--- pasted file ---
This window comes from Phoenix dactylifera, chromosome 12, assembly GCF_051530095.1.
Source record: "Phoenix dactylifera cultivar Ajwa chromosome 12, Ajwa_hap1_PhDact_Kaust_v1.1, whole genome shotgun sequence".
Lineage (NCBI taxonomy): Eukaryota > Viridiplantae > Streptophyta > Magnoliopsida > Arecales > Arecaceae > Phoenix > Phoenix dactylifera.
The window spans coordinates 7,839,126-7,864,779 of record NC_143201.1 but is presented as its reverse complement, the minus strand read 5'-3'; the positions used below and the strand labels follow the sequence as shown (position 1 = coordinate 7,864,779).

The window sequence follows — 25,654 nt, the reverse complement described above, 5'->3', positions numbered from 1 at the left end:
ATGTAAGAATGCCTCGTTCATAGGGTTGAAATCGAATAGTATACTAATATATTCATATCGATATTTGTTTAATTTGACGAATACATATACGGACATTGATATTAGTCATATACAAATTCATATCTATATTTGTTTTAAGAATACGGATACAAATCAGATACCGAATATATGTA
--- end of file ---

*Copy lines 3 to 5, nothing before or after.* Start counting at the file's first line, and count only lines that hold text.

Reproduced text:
Lineage (NCBI taxonomy): Eukaryota > Viridiplantae > Streptophyta > Magnoliopsida > Arecales > Arecaceae > Phoenix > Phoenix dactylifera.
The window spans coordinates 7,839,126-7,864,779 of record NC_143201.1 but is presented as its reverse complement, the minus strand read 5'-3'; the positions used below and the strand labels follow the sequence as shown (position 1 = coordinate 7,864,779).

The window sequence follows — 25,654 nt, the reverse complement described above, 5'->3', positions numbered from 1 at the left end: